Houston Criminal Defense Attorney
Selling Marijuana

What are the penalties for selling marijuana in Texas?

Marijuana is a commonly used drug in Texas. Like many other drugs, however, it is considered a controlled substance under Texas law, meaning it is generally illegal to use, possess, deliver or grow marijuana in the state. A recent post in this blog discussed the penalties for possession of marijuana in Texas. This post will discuss the penalties for sale or delivery, which are generally more severe. While the following information is for general use only and is not legal advice, it should give you some idea of the severity of the laws regarding dealing marijuana in Texas.

The penalties for delivery of marijuana depend on the amount delivered and in some cases whether or not the person delivering it received remuneration, i.e., money in return. The delivery of a quarter once or less of marijuana, without remuneration, is a Class B misdemeanor, punishable by a fine of $2,000 or less, and a jail sentence of up to 180 days. At the other end of the spectrum, delivery of more than 2,000 pounds of marijuana is a first-degree felony and can result in a sentence of anywhere from ten years to life in prison and a fine of up to $100,000.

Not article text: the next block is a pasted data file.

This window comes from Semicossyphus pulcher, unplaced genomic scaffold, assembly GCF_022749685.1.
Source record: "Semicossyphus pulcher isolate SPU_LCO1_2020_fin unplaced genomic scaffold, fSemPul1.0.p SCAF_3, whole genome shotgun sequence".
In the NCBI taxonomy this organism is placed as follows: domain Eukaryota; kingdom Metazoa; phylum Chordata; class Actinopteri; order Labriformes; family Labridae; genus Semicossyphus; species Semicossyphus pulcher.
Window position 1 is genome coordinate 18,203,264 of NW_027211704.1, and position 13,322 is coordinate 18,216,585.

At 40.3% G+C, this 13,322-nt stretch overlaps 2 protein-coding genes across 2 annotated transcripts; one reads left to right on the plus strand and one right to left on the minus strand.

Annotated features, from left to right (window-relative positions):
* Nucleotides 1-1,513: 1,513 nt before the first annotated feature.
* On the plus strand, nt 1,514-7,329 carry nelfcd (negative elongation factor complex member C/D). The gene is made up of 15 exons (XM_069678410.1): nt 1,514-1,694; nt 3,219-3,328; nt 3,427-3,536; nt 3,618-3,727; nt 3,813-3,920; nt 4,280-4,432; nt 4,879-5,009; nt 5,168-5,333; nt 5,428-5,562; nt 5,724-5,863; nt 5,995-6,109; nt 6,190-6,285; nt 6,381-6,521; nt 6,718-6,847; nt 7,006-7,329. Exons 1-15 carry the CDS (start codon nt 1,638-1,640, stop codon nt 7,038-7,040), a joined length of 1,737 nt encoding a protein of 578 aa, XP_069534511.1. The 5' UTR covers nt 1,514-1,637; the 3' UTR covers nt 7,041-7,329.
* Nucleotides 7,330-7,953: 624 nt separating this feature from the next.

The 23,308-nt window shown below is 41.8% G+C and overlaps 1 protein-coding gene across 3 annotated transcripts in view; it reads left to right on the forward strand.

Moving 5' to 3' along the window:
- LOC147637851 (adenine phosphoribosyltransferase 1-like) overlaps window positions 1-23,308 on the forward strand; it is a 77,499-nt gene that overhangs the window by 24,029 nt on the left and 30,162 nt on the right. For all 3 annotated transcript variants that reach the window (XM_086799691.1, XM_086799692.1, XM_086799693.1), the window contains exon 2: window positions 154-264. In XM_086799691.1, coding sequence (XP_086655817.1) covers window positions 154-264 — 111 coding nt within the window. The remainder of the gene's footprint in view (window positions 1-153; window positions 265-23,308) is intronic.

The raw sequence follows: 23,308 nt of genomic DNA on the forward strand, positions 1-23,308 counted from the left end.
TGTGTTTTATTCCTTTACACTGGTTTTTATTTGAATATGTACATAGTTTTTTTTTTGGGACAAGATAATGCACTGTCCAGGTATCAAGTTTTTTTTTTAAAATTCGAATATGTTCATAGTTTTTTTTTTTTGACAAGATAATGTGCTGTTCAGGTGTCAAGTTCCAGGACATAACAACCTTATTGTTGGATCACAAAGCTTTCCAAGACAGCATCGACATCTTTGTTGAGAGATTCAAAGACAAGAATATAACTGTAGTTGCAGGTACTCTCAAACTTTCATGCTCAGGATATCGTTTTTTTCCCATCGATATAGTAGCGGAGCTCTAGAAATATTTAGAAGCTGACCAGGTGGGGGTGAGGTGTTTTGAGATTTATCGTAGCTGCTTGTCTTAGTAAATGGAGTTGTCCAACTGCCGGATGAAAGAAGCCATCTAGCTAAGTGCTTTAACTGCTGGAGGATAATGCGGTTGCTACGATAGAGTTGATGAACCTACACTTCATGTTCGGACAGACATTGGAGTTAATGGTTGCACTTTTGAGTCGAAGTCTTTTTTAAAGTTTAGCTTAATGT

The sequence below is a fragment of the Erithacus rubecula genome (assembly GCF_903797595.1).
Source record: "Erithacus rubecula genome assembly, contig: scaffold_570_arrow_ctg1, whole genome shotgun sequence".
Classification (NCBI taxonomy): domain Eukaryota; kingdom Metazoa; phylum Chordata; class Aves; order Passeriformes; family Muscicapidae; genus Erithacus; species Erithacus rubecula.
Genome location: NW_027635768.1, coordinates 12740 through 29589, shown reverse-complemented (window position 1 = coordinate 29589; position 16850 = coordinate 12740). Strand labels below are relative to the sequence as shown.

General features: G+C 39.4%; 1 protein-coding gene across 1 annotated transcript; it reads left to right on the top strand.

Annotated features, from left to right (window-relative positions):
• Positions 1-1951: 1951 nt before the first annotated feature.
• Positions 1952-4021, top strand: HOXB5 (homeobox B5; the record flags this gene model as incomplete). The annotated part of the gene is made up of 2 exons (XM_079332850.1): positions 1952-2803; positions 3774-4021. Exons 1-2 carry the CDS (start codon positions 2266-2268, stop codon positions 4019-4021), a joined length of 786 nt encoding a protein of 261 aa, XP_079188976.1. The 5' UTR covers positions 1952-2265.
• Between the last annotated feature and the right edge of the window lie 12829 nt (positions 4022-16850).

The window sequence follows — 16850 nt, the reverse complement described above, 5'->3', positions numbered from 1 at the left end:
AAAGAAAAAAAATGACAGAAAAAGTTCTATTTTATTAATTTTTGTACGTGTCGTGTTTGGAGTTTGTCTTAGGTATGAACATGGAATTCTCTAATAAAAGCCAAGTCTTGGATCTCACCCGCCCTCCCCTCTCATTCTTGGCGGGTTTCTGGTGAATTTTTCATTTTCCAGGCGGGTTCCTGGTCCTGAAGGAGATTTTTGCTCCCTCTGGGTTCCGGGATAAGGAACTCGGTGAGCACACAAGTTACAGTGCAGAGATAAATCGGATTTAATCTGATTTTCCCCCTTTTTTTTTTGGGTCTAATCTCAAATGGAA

Get the Help You Need to Fight Your Charges

The penalties for marijuana delivery in Texas are severe. Any individual who is accused of this offense should wage an aggressive defense against the accusations. It is the prosecution's burden to prove beyond a reasonable doubt that the defendant committed the crime. This is a difficult burden to meet. With the help of an experienced criminal defense attorney, it is often possible to find inconsistencies in the prosecution's evidence and use those inconsistencies to create reasonable doubt as to guilt. An aggressive defense could mean the difference between a lengthy prison sentence and walking away free.

Contact The Law Offices of Jed Silverman if you are facing charges. Our Houston drug crime lawyer is a Board Certified Criminal Law Specialist (Texas Board of Legal Specialization - Criminal Law) and is prepared to review your case for free.

Source: Tex. Tex. Health & Safety Code § 481.120 - .121